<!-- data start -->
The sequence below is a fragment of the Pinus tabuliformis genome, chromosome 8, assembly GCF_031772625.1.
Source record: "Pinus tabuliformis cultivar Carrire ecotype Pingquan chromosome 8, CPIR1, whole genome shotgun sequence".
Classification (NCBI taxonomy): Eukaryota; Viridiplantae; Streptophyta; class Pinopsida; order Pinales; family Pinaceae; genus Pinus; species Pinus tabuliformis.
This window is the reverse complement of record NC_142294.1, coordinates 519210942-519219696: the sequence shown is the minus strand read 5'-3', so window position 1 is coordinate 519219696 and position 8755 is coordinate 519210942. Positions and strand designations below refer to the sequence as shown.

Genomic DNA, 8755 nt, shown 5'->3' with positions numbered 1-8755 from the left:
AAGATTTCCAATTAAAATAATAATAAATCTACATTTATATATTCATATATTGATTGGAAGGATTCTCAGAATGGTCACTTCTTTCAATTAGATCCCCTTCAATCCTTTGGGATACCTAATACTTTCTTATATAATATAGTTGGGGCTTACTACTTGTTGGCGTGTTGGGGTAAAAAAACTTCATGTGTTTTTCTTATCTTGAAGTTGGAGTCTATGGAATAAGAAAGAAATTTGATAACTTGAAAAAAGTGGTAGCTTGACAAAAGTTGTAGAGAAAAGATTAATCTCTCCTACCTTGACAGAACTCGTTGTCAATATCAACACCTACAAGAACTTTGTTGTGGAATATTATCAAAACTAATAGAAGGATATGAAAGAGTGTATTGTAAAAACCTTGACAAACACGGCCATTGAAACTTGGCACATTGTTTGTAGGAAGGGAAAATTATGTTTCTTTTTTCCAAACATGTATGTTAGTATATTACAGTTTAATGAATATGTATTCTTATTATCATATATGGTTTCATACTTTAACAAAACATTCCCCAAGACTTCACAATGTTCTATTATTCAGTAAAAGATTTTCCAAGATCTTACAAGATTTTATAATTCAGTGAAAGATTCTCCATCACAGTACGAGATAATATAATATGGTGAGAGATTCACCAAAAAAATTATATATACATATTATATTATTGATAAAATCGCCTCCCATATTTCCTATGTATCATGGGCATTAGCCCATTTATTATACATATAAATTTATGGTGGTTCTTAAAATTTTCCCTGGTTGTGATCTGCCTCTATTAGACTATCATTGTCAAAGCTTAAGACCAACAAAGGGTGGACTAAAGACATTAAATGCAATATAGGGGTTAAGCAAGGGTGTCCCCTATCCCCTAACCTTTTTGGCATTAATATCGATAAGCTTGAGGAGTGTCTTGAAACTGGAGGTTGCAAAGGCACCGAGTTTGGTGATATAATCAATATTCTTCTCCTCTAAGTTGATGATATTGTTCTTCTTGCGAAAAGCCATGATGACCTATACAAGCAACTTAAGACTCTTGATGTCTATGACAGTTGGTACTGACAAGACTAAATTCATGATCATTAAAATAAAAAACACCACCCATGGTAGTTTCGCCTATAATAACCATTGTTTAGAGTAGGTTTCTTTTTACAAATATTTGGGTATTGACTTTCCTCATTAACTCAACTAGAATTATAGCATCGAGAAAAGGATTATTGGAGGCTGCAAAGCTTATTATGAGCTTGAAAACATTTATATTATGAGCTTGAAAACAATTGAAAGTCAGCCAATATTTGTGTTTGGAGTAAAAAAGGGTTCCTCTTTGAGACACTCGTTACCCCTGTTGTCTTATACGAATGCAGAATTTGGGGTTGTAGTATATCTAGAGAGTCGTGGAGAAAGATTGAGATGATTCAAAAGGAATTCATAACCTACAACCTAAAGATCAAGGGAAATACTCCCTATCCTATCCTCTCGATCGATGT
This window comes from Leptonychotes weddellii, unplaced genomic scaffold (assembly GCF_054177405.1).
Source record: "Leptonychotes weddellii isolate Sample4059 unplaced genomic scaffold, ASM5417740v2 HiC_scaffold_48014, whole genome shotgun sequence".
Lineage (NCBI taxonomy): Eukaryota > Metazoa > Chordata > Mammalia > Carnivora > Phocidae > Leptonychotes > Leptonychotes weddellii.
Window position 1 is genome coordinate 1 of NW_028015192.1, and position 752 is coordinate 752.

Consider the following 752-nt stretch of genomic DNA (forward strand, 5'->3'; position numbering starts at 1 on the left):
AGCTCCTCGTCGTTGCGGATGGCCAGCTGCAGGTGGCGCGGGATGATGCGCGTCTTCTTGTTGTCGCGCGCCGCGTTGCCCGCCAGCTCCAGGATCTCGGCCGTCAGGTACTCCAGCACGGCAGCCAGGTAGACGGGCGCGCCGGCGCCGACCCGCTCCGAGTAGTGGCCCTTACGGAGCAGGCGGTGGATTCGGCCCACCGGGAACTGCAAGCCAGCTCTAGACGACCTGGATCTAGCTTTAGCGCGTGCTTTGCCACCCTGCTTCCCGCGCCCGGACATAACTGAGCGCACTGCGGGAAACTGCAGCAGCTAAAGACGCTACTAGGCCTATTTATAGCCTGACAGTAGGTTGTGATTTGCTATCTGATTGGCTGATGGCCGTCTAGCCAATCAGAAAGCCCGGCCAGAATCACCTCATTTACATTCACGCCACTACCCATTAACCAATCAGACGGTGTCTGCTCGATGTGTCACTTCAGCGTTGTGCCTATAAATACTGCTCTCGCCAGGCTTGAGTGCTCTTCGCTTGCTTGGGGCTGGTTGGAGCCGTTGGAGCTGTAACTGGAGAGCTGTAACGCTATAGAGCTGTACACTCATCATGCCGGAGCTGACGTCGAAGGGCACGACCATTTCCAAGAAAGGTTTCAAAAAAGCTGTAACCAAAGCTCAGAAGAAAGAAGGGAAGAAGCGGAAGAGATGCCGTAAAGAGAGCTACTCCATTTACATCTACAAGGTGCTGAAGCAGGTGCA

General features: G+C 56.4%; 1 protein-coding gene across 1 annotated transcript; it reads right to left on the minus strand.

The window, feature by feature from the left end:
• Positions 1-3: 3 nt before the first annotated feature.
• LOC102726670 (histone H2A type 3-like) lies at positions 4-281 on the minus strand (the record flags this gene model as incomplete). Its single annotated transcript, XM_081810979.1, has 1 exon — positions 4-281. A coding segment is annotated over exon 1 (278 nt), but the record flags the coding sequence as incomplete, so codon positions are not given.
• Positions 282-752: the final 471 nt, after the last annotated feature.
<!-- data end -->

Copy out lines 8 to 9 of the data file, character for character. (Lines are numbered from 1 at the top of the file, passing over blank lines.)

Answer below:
Source record: "Leptonychotes weddellii isolate Sample4059 unplaced genomic scaffold, ASM5417740v2 HiC_scaffold_48014, whole genome shotgun sequence".
Lineage (NCBI taxonomy): Eukaryota > Metazoa > Chordata > Mammalia > Carnivora > Phocidae > Leptonychotes > Leptonychotes weddellii.